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Chartering Success

Posted 12/15/2004

Through an after-school running program for 6th and 7th grade girls, I have had consistent involvement with KIPP Ujima Village Academy—a Baltimore City Contract School—for a year now. KIPP Academy is a model of efficiency, strength, and effort that is consistently proving its success as an alternative to the standard public schools (“Learning Curve,” Dec. 8).

George VanHook, a Baltimore City School Board member, voted against giving 10 city schools charter status, and justified his vote by stating “I don’t want to see something that works for a certain group of folks at the detriment of others.” What if nothing is working? Is Mr. VanHook suggesting denying charter status to these schools—that are proving themselves over and over again—because it may affect the floundering modicum of mediocrity we currently have in the public system in our backyard? Mr. VanHook would make a valid point were these new schools not succeeding where others are failing.

These kids aren’t being offered a golden opportunity on a silver platter. It means work to be at KIPP. Longer hours than standard public schools. Stricter uniform standards. A different color shirt has to be worn by the students for academic or behavioral reasons, singling them out so that they can’t slide under the radar for less than acceptable performance.

These kids get involved and take advantage of their opportunities, regardless of what the common student might see as a “hassle.” 11-year-old 6th grader Harriet leaves running practice in the dark at 5:30, walks to the day care down the road to pick up her five-year-old sister Lois, and then walks home and handles dinner and homework. But you wouldn’t hear her complain. She made the calls by herself to KIPP to get interviewed for enrollment, because at the age of 11, she still knew what it would mean for her future to get into KIPP. The school is full of kids who want to be challenged, kids who will take you up on your promise to create success for them if they are willing to run the gauntlet.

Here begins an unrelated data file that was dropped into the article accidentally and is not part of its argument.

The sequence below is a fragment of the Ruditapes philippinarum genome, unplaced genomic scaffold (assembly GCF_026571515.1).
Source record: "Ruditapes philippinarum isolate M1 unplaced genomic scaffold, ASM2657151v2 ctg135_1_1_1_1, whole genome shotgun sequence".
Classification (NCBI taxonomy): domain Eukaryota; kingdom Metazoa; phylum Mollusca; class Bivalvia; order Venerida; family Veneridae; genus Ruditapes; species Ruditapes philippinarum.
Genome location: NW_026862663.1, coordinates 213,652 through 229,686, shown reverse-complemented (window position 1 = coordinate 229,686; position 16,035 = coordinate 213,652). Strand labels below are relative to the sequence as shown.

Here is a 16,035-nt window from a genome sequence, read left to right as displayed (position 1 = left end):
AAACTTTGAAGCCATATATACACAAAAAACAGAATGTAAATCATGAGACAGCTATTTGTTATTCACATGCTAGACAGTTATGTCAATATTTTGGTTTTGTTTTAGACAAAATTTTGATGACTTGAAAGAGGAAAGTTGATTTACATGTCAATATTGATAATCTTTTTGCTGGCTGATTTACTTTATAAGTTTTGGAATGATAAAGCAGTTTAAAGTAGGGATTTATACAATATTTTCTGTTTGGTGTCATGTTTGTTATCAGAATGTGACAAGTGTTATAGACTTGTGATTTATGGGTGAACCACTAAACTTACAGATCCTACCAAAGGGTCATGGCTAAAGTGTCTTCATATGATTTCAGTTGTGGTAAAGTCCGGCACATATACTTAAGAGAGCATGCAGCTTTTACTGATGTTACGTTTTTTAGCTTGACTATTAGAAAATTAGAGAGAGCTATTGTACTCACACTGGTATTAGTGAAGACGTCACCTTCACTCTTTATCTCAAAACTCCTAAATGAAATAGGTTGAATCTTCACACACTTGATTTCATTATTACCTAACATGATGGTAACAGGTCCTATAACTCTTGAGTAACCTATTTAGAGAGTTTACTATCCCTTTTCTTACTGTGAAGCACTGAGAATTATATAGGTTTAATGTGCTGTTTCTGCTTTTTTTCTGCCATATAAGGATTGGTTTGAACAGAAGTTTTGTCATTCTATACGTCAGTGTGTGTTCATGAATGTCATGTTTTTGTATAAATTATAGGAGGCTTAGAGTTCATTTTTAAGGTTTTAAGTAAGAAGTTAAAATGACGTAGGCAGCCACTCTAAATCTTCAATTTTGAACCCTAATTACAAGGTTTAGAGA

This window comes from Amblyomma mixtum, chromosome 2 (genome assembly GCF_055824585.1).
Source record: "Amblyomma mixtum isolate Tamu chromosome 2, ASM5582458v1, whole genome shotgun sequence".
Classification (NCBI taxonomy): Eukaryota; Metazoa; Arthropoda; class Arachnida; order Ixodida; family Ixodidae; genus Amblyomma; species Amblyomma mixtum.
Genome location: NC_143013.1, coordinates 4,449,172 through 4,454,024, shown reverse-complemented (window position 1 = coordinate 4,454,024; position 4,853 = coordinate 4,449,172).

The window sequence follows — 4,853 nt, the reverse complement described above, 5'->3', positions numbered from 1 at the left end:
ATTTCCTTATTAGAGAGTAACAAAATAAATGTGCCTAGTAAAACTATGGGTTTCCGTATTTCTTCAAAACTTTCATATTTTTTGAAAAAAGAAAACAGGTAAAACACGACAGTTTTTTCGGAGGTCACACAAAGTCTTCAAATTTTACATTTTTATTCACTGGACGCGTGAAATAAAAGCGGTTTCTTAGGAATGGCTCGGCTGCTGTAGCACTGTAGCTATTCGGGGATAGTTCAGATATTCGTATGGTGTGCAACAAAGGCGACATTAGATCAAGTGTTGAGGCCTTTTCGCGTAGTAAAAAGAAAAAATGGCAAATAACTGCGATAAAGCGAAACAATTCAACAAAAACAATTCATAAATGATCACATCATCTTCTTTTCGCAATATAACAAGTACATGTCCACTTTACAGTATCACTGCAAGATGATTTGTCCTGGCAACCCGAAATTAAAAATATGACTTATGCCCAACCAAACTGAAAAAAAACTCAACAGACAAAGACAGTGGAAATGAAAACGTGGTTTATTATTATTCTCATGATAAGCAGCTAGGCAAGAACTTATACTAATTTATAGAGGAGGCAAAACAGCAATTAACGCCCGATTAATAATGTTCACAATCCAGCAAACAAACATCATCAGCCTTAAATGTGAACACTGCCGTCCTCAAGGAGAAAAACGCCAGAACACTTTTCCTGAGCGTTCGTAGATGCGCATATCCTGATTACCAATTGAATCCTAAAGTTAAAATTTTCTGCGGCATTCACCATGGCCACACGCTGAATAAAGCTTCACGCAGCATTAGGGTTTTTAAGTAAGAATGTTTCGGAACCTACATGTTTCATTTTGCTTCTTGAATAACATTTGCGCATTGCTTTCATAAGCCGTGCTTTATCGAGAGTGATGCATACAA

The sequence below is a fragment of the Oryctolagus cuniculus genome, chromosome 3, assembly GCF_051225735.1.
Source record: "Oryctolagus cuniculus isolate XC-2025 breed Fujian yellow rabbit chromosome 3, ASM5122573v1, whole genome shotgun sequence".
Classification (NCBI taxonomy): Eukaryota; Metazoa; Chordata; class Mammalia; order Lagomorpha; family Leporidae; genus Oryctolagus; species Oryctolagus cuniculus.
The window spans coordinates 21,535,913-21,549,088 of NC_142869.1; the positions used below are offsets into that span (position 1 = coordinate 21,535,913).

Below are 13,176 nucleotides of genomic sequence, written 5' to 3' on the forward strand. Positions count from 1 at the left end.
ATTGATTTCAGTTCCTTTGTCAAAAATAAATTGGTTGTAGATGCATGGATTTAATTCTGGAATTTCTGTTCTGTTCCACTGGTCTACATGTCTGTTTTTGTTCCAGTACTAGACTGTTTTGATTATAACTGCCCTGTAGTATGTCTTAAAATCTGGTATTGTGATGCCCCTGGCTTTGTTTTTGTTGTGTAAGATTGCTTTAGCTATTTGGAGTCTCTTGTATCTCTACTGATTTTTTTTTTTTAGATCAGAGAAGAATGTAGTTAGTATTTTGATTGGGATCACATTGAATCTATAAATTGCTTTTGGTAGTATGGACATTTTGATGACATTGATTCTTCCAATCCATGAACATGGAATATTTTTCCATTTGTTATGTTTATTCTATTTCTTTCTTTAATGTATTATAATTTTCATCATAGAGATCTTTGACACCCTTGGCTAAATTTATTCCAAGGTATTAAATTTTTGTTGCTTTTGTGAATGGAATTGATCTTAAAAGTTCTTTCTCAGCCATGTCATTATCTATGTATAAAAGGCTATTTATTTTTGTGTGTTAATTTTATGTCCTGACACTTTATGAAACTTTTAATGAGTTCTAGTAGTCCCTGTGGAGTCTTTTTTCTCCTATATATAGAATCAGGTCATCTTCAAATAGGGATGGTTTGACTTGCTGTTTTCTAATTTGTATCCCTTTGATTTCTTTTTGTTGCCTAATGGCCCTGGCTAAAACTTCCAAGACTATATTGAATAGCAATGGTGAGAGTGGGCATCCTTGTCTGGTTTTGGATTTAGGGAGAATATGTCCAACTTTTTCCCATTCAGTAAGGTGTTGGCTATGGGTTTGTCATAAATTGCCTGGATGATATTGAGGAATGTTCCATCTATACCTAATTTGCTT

I believe many of these kids would have been lost already in the standard public school system. KIPP teachers are required to answer cell phones in the evening so that kids have no excuse for incomplete homework the next day. KIPP is continuously in the top scoring bracket for Maryland School Assessment Testing in Baltimore City, they are in the top attendance-rate echelon, and they have a set number of mandatory Saturday sessions and summer programs the students must attend. All this is designed to create a committed student. What they are doing is working.

If there is doubt by the City Council, complacency within Baltimore’s communities, or reservation from Baltimore City School Board Member Mr. VanHook, talk to a KIPPster. Don’t vote against a currently effective plan because you have “concerns” about a possible future effect on a currently faltering system.

Michelle Christensen

The Doctor Is In

I would like to respond to your recent article on obesity surgery, “Fat Chance,” which appeared in the Nov. 24 issue.

First, I must congratulate Edward Ericson Jr. on a fair and balanced treatment of this very complex issue. In fact, this is a life-saving procedure that is offered as a last resort to an extremely high-risk patient population.